These guidelines are to be used when thinking about how to perform ongoing monitoring and adaptation. The guidelines concern only managing uncertainty/risk so they should be considered alongside any other guidelines or suggestions based on other factors.
The guidelines are designed to apply to any situation where monitoring and adaptation is done at a level where an agreed approach is considered worthwhile. They are worded very carefully to be as widely applicable as possible and that means they are not always as short as they would be if you were just writing for your own organization. Consequently, you may need to read each guideline more than once, carefully, and read any related examples, explanations, and even other documents referenced from this page. A lot of knowledge about how to manage risk has been condensed onto this page.
Usually it will be easy to think of ways to follow the guidelines but sometimes, if your situation is demanding, it may require quite a lot of thought and experimentation. What should not be difficult is justifying the guidelines. As far as possible, these are guidelines that most people think are obvious good sense.
Ongoing monitoring and adaptation are common in organizations at strategic, operational, project portfolio, programme, and project levels.
The approach to monitoring and adaptation should meet the following practice guidelines (in bold):
Monitoring takes place sufficiently frequently and also in response to unexpected events of such significance that monitoring is worthwhile.
Monitoring is informed by information about events and outcomes that are unwanted and unplanned (e.g. fraud, accidental injury, errors) as well as events and outcomes that are wanted and planned for (e.g. sales, profits, cost reductions).
EXAMPLE: A council department responsible for housing repairs had been using performance reports for monitoring but discovered that their information was not giving a true picture. It only showed speed of defined tasks according to strict rules designed to remove the effect of circumstances outside the direct control of the council. When they extended their data gathering to report on all delays and problems not solved at the first attempt they were shocked by the results but quickly able to improve real performance dramatically.
Monitoring is informed by rich information about the organization and its environment, gathered to support monitoring, focused on outcomes of legitimate interest to stakeholders and the factors thought to influence those outcomes, and helpfully presented.
Note 1: A small set of "key performance indicators" is not rich information. If "key performance indicators" are used then they need to be supported by information that provides a greater understanding of those indicators.
Note 2: Helpful presentation often involves time series graphs, ratios, and moving annual totals or averages.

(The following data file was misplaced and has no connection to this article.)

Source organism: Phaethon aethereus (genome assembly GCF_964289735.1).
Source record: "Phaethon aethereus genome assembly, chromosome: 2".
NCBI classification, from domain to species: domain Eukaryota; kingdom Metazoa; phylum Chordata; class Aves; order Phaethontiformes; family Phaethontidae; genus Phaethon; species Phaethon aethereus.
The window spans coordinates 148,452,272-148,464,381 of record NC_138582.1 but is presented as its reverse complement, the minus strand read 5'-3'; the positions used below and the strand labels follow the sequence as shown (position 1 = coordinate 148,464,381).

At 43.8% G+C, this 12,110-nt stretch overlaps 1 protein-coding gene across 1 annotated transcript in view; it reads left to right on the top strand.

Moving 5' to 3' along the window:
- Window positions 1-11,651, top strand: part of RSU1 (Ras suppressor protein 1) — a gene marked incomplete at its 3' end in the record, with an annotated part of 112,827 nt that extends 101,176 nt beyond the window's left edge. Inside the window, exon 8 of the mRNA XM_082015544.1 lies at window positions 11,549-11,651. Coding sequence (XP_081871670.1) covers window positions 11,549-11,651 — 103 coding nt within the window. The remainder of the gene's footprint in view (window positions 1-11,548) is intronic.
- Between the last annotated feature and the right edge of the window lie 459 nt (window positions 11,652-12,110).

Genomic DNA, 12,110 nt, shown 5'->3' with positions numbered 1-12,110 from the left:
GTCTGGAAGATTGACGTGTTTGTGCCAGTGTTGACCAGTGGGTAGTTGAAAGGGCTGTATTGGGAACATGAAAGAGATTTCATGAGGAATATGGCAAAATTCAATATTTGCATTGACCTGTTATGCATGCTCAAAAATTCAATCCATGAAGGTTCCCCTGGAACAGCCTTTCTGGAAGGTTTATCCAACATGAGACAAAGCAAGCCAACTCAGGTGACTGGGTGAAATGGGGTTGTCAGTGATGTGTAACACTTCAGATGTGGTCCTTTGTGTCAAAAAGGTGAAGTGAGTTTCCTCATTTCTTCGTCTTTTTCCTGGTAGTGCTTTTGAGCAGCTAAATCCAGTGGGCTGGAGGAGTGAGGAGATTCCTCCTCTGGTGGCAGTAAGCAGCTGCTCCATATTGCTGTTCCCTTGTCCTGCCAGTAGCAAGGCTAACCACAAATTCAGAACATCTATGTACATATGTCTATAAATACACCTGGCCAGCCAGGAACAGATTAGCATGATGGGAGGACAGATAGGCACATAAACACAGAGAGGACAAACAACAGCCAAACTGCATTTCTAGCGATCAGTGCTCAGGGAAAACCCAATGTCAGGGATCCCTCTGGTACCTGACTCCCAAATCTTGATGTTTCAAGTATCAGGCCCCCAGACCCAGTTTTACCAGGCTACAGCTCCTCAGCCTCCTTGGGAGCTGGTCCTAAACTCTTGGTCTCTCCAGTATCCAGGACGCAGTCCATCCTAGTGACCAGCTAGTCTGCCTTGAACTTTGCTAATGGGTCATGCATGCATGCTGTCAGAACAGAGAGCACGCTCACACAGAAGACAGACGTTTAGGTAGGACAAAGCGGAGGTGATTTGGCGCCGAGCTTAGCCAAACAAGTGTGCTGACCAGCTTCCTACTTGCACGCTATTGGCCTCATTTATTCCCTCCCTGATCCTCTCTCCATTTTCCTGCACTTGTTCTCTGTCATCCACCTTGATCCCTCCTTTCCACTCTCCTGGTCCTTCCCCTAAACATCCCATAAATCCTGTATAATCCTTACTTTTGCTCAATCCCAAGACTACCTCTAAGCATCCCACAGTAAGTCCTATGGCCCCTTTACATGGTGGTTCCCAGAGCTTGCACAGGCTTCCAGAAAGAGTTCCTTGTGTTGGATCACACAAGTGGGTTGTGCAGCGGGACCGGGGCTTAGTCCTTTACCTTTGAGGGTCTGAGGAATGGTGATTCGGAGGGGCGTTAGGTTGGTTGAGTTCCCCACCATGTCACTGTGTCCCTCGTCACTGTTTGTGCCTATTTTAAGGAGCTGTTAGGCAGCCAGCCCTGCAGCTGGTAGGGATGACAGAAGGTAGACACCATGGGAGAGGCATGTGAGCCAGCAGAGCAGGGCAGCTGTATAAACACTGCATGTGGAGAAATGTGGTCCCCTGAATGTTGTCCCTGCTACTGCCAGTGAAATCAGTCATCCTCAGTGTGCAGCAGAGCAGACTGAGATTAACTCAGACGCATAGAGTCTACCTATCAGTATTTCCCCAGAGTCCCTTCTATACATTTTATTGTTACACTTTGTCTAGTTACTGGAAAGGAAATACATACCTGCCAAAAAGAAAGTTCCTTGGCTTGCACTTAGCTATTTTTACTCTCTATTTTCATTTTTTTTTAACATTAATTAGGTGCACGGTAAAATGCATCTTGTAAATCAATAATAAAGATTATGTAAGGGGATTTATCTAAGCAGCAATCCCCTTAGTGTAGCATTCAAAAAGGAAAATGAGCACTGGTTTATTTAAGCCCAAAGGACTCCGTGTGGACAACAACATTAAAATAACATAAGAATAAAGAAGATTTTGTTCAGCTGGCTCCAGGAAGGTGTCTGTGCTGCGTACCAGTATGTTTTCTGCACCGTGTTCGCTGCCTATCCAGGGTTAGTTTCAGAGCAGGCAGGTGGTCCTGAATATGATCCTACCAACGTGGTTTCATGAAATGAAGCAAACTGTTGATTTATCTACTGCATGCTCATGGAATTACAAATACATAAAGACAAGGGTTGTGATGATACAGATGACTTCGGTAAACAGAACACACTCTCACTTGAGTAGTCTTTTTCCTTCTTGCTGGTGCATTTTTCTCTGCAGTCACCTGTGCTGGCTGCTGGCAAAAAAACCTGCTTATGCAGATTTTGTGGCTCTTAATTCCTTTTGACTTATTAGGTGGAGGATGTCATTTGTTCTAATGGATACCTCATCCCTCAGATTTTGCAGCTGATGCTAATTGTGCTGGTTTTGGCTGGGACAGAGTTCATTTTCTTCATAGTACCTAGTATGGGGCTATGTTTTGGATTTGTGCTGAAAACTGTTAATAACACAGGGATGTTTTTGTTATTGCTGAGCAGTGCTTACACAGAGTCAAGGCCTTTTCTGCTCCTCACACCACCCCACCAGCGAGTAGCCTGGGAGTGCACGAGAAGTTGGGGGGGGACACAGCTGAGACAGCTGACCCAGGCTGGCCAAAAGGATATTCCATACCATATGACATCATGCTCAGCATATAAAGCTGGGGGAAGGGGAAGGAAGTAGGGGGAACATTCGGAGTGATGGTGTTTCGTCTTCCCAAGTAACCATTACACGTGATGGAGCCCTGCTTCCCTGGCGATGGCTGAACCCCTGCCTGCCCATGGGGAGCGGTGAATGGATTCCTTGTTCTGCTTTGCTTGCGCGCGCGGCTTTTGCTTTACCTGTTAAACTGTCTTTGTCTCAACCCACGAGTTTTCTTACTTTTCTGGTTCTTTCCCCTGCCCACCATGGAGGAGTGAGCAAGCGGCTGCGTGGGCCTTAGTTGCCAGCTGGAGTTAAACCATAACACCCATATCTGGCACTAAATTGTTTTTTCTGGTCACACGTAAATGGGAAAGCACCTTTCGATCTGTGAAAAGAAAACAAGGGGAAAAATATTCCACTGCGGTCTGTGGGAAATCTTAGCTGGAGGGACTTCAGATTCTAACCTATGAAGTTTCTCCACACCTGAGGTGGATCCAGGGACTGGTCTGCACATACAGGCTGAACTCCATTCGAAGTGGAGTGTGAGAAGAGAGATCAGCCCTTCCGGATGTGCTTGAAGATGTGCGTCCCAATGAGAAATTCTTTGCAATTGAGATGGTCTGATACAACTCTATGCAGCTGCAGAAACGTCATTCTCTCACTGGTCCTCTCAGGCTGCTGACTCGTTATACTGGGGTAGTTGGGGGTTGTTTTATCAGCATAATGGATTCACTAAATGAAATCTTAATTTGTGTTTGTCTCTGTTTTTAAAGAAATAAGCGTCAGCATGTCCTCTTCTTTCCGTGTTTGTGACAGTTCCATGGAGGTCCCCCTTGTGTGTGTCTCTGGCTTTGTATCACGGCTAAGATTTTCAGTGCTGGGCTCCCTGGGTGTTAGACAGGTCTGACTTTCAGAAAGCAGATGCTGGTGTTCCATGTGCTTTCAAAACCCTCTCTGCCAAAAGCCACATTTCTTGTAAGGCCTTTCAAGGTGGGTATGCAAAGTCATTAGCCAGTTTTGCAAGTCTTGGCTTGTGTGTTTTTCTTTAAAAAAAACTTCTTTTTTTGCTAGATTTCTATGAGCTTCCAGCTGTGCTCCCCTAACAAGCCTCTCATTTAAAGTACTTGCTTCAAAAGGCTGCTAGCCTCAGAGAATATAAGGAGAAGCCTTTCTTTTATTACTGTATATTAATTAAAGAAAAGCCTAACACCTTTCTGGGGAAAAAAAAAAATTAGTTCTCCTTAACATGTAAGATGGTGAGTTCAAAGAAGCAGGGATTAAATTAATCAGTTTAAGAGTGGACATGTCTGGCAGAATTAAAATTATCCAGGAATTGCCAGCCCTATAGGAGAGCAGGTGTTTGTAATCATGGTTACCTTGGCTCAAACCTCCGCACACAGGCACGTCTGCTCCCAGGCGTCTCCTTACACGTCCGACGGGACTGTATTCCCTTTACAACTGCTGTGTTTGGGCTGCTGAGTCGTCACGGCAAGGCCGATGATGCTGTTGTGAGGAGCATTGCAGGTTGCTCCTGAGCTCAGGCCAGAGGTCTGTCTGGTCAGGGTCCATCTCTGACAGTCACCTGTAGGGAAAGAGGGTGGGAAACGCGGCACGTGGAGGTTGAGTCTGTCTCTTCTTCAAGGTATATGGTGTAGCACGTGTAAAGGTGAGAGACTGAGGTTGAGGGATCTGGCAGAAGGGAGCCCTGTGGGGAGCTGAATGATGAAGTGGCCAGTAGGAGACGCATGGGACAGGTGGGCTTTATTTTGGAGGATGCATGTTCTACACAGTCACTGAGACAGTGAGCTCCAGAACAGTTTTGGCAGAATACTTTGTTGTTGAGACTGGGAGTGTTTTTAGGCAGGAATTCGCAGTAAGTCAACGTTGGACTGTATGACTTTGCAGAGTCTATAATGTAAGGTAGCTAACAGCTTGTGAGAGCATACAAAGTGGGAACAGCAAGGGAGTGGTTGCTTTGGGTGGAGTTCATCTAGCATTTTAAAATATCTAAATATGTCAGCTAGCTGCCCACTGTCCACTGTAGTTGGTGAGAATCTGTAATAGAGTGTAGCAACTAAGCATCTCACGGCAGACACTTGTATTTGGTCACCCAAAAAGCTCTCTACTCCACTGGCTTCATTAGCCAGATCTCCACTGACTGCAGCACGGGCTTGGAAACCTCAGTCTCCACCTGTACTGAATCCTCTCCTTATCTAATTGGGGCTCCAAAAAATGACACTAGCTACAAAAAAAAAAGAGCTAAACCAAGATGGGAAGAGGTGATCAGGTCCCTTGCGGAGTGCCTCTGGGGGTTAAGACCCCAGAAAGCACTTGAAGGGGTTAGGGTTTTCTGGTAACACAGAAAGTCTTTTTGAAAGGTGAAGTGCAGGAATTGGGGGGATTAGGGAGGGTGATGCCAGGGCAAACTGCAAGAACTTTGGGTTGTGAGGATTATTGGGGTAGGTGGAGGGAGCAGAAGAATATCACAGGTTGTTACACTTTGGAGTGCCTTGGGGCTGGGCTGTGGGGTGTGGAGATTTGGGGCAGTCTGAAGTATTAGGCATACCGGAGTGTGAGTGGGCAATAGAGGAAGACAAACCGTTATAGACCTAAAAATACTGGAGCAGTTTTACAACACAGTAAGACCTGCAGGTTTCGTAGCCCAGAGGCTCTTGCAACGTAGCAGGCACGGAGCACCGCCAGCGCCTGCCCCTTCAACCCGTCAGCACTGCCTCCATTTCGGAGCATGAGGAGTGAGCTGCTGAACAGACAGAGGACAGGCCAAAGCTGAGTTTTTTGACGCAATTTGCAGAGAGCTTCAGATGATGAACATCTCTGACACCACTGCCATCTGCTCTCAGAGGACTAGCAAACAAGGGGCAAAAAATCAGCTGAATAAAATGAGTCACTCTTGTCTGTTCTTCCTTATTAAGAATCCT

The uncertainty around the accuracy of that information and its interpretation is communicated explicitly and considered.
Note 1: This may be done in a wide variety of ways and does not need to be quantified, though this is helpful where done well.
Note 2: The explanations of uncertainty are more likely to be considered if they are prominent and near to the information to which they relate.
Potential future outcomes are forecast and related to the interests of stakeholders frequently enough that the forecasts remain informative.
Note 1: Forecasts should show the potential events and outcomes rather than just best estimates or averages.
Note 2: The interests of stakeholders may be known from earlier work to expess preference explicitly (e.g. as objectives, targets, budgets, value functions).
Note 3: Rolling forecasts are one good approach.
Note 4: Not all forecasts need to be quantitative.
Uncertainty around those forecasts is expressed and considered.
Note 1: This is achieved in part simply by showing alternative possible futures, e.g. with ranges.
Opportunities for (partially) automated forecasting are considered.
Note 1: One of the easiest and simplest approaches is statistical extrapolation, which is often more accurate (and less biased) than more laborious methods using human judgement. It may be worth checking that human judgement is more informative before making the extra effort to use judgement in forecasting routinely.
Actual events and progress are compared to previous expectations.
Note 1: The difference between expectations and reality helps to draw attention to what may need to change.
Adaptation to changing circumstances and new ideas is thorough, with the understanding of interests, plans, and designs all reviewed and available to change.
EXAMPLE: A large computer project has been proceeding for several months and a number of design changes have been made and passed through a change control process. One technical change is particularly important and controversial, with heated arguments between engineers at the change control meeting. The chairperson for the change control meeting sees the controversy and pushes participants to be honest and open about all the potential implications of making the change and not making it, and about the important uncertainties that remain. The case for change is compelling and the change is agreed, but the chairperson still insists on urgent work to explore the implications of the change further and to search for related technical changes that may follow. The reason for this is that, in the struggle to get the initial change agreed, there may have been a tendency to down-play some of the implications of the change.
Changes to goals, objectives, budgets, limits, etc, and to plans and designs are communicated clearly and promptly.
Effort is made to check that changes have been correctly understood by those to whom they have been communicated.
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